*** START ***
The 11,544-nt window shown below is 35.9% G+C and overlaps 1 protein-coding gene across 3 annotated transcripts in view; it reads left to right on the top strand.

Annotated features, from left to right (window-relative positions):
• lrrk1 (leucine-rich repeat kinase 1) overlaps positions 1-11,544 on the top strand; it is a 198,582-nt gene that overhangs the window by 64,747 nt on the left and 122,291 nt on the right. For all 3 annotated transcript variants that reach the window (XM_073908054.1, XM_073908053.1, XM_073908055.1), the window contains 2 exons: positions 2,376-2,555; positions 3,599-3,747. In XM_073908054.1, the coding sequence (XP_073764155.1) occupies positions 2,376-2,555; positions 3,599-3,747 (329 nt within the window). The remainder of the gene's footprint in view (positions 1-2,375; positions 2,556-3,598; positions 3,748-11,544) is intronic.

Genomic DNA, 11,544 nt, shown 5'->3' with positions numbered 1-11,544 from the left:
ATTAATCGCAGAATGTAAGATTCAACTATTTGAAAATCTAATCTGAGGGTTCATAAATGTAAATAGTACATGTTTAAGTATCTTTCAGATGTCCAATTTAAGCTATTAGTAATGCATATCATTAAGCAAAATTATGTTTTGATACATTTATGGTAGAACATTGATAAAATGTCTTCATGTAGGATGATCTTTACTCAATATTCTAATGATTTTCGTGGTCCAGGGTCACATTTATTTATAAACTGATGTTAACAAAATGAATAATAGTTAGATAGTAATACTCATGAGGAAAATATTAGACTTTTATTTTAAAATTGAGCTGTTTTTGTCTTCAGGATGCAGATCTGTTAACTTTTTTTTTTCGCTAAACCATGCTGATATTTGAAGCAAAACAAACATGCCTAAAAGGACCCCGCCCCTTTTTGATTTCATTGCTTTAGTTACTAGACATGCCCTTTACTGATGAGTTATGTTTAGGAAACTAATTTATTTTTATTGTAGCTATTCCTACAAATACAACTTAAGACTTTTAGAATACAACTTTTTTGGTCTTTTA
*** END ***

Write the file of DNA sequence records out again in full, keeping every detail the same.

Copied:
The 11,544-nt window shown below is 35.9% G+C and overlaps 1 protein-coding gene across 3 annotated transcripts in view; it reads left to right on the top strand.

Annotated features, from left to right (window-relative positions):
• lrrk1 (leucine-rich repeat kinase 1) overlaps positions 1-11,544 on the top strand; it is a 198,582-nt gene that overhangs the window by 64,747 nt on the left and 122,291 nt on the right. For all 3 annotated transcript variants that reach the window (XM_073908054.1, XM_073908053.1, XM_073908055.1), the window contains 2 exons: positions 2,376-2,555; positions 3,599-3,747. In XM_073908054.1, the coding sequence (XP_073764155.1) occupies positions 2,376-2,555; positions 3,599-3,747 (329 nt within the window). The remainder of the gene's footprint in view (positions 1-2,375; positions 2,556-3,598; positions 3,748-11,544) is intronic.

Genomic DNA, 11,544 nt, shown 5'->3' with positions numbered 1-11,544 from the left:
ATTAATCGCAGAATGTAAGATTCAACTATTTGAAAATCTAATCTGAGGGTTCATAAATGTAAATAGTACATGTTTAAGTATCTTTCAGATGTCCAATTTAAGCTATTAGTAATGCATATCATTAAGCAAAATTATGTTTTGATACATTTATGGTAGAACATTGATAAAATGTCTTCATGTAGGATGATCTTTACTCAATATTCTAATGATTTTCGTGGTCCAGGGTCACATTTATTTATAAACTGATGTTAACAAAATGAATAATAGTTAGATAGTAATACTCATGAGGAAAATATTAGACTTTTATTTTAAAATTGAGCTGTTTTTGTCTTCAGGATGCAGATCTGTTAACTTTTTTTTTTCGCTAAACCATGCTGATATTTGAAGCAAAACAAACATGCCTAAAAGGACCCCGCCCCTTTTTGATTTCATTGCTTTAGTTACTAGACATGCCCTTTACTGATGAGTTATGTTTAGGAAACTAATTTATTTTTATTGTAGCTATTCCTACAAATACAACTTAAGACTTTTAGAATACAACTTTTTTGGTCTTTTA